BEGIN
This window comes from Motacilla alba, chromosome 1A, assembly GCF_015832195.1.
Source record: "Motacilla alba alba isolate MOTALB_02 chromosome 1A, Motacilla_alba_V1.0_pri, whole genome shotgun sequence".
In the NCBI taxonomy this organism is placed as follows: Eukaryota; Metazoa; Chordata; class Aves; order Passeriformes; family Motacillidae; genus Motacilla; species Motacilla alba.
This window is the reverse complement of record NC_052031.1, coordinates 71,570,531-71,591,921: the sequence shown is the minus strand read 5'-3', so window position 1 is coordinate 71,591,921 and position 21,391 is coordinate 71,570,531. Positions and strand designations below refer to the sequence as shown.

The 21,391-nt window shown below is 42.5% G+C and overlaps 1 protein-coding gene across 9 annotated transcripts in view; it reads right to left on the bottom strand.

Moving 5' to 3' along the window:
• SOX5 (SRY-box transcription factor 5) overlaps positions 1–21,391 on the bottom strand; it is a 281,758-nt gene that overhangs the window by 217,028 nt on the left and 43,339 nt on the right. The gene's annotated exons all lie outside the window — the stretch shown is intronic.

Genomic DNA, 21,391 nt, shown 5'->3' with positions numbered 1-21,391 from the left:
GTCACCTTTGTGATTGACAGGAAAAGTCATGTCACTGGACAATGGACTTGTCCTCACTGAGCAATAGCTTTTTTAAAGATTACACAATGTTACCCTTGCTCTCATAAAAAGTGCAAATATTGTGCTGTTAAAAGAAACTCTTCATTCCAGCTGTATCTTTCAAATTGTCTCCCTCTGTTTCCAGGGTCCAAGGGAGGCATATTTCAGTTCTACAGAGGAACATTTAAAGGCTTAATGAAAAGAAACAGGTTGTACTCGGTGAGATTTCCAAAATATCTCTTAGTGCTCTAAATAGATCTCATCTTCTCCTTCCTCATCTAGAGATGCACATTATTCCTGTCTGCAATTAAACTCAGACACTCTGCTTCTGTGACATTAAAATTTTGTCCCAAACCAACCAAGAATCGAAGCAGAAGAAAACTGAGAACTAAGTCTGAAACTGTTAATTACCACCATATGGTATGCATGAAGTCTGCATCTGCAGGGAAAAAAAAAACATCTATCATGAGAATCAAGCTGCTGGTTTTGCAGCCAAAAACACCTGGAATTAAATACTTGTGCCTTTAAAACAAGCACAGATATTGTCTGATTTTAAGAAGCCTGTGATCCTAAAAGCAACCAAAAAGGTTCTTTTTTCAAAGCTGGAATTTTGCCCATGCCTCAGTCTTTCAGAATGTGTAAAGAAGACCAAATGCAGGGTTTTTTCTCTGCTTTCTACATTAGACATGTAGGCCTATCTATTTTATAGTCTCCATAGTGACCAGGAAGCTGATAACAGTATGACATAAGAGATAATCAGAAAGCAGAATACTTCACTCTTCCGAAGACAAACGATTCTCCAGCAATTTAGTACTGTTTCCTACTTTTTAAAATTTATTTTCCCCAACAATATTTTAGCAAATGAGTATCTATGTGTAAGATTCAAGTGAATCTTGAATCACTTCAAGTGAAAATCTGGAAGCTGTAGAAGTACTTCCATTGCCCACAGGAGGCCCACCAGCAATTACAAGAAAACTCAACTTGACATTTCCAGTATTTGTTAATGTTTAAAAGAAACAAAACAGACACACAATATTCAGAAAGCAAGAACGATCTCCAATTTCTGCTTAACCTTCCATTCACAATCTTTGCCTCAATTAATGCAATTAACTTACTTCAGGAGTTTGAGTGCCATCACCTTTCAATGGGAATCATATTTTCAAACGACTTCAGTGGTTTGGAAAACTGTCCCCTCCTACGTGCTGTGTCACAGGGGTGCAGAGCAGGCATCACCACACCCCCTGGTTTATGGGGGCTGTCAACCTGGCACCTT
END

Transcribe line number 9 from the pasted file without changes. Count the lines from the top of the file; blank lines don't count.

GTCACCTTTGTGATTGACAGGAAAAGTCATGTCACTGGACAATGGACTTGTCCTCACTGAGCAATAGCTTTTTTAAAGATTACACAATGTTACCCTTGCTCTCATAAAAAGTGCAAATATTGTGCTGTTAAAAGAAACTCTTCATTCCAGCTGTATCTTTCAAATTGTCTCCCTCTGTTTCCAGGGTCCAAGGGAGGCATATTTCAGTTCTACAGAGGAACATTTAAAGGCTTAATGAAAAGAAACAGGTTGTACTCGGTGAGATTTCCAAAATATCTCTTAGTGCTCTAAATAGATCTCATCTTCTCCTTCCTCATCTAGAGATGCACATTATTCCTGTCTGCAATTAAACTCAGACACTCTGCTTCTGTGACATTAAAATTTTGTCCCAAACCAACCAAGAATCGAAGCAGAAGAAAACTGAGAACTAAGTCTGAAACTGTTAATTACCACCATATGGTATGCATGAAGTCTGCATCTGCAGGGAAAAAAAAAACATCTATCATGAGAATCAAGCTGCTGGTTTTGCAGCCAAAAACACCTGGAATTAAATACTTGTGCCTTTAAAACAAGCACAGATATTGTCTGATTTTAAGAAGCCTGTGATCCTAAAAGCAACCAAAAAGGTTCTTTTTTCAAAGCTGGAATTTTGCCCATGCCTCAGTCTTTCAGAATGTGTAAAGAAGACCAAATGCAGGGTTTTTTCTCTGCTTTCTACATTAGACATGTAGGCCTATCTATTTTATAGTCTCCATAGTGACCAGGAAGCTGATAACAGTATGACATAAGAGATAATCAGAAAGCAGAATACTTCACTCTTCCGAAGACAAACGATTCTCCAGCAATTTAGTACTGTTTCCTACTTTTTAAAATTTATTTTCCCCAACAATATTTTAGCAAATGAGTATCTATGTGTAAGATTCAAGTGAATCTTGAATCACTTCAAGTGAAAATCTGGAAGCTGTAGAAGTACTTCCATTGCCCACAGGAGGCCCACCAGCAATTACAAGAAAACTCAACTTGACATTTCCAGTATTTGTTAATGTTTAAAAGAAACAAAACAGACACACAATATTCAGAAAGCAAGAACGATCTCCAATTTCTGCTTAACCTTCCATTCACAATCTTTGCCTCAATTAATGCAATTAACTTACTTCAGGAGTTTGAGTGCCATCACCTTTCAATGGGAATCATATTTTCAAACGACTTCAGTGGTTTGGAAAACTGTCCCCTCCTACGTGCTGTGTCACAGGGGTGCAGAGCAGGCATCACCACACCCCCTGGTTTATGGGGGCTGTCAACCTGGCACCTT